How to Avoid Discrimination When Using Social Media Tools in Your Hiring Process

Are you or your company breaking the law when you use social networking sites like LinkedIn, Facebook, MySpace, Twitter, and others to recruit for new candidates and/or screen job applicants? Federal anti-discrimination laws assert that companies can’t discriminate individuals that fall into any of the “protected classes” that include age, sex, religion, race, disabilities, and others. Let’s look at a couple of situations where discrimination while using social media tools in the hiring process could come into play.

A company wants to hire sales people. They want aggressive talent that will hunt down new accounts and close business. The criteria are an individual with 3-5 years sales experience and no more than two jobs in the last 6 years. The potential candidate needs to have a degree and experience selling directly in the client’s industry. The complexities may begin when staff involved in the hiring process use LinkedIn, Facebook, and other social network sites to look for potential candidates that meet their requirements. They input the skills criteria and begin the search. As they pull up the list of possible candidates that may be capable of doing the job based on skills and experience, they decide to remove anyone from the list that looks like they may be older. They instantly eliminate those candidates from consideration based on age-not based on their skills, experience, or ability to be successful.

Or, what if during a search it is revealed that a candidate has a medical condition or a family member with a serious illness? Could they eliminate the candidate based on these findings because it may result in potentially higher medical costs for the company? Or what if it is discovered that a candidate is pregnant? Is it possible that the staff involved in the hiring process either deliberately removes these candidates from the list, or form an unconscious bias against them, in spite of their ability to do the job? And if this is the case, how do you prove or disprove it?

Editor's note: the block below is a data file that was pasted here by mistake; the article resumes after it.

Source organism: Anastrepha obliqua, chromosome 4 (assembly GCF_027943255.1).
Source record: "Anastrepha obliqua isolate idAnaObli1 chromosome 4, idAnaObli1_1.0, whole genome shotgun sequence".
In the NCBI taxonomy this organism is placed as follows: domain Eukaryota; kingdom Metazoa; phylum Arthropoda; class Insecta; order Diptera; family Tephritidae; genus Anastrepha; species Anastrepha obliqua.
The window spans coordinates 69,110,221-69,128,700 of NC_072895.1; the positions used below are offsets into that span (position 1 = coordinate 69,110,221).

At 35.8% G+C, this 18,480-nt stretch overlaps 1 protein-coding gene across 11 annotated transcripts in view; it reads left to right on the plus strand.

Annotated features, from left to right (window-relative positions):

Online discriminatory behavior is difficult to track and prove. The use of social media tools in the hiring process make it easier for those involved in decision-making to simply “not” provide opportunities to those who do not meet their preconceived set of guidelines, whether it’s legal or not.

Social Media Raises Important Questions When Used to Source for Candidates

So, this raises some important questions that should be asked in your organization if you use social media networking sites in candidate screening and hiring.

Does your company have a clear policy that outlines what information can or can’t be used from social media networking sites in the hiring process?

It is recommended that companies establish a well-defined policy against using social media to discriminate when in the search or screen process for new job candidates. You also need to keep in mind that there is no way to verify whether or not information found online about applicants is factual or accurate, whether it puts them in positive or negative light.

Do you believe that your hiring staff’s ability to make good hiring decisions may get muddled by non-relevant information they see on social media sites? If so, what can be done to deter it?

Training is critical for your company’s HR staff, hiring managers, or any other employees involved in searching for and screening job candidates. Since there is always potential for finding and using information that falls into the protected class category, it’s important that those instrumental in the hiring process understand that it’s best to avoid looking for or collecting that information and instead focus on information that may demonstrate a pattern for bad work habits, poor communication skills, illegal activities, etc.

How are you monitoring your staff’s use of social media as it is used in your company’s hiring practices?

Monitoring the use of social media tools for screening purposes and actually developing a procedure that dictates where, how, and what to look for when conducting an information search on these sites in the hiring process demonstrates consistency in your company’s screening activities and can help alleviate a lot of room for error. It also helps you keep control over what goes on in the search process. An example may be creating a standard checklist of items to look for with a set of guidelines to check in every case. It may also be wise to document the information found as a safeguard. Taking these cautionary steps show uniformity in your search procedures just in case an allegation arises down the road.

When it comes to using social media tools to source for candidates-training and monitoring those involved need to be ongoing. The dangers are real and the costs are high if your company is ever suspected of using the wrong information against a candidate.

The ideal solution is to assign social media searches to a third-party that is not involved in the hiring decision process, but would act more as an information gatherer. Additionally, if your company is using an executive recruiting firm, it is a good idea to ask them if they have a social media policy in place and training for their teams regarding the use of social media tools for recruiting and screening candidates.

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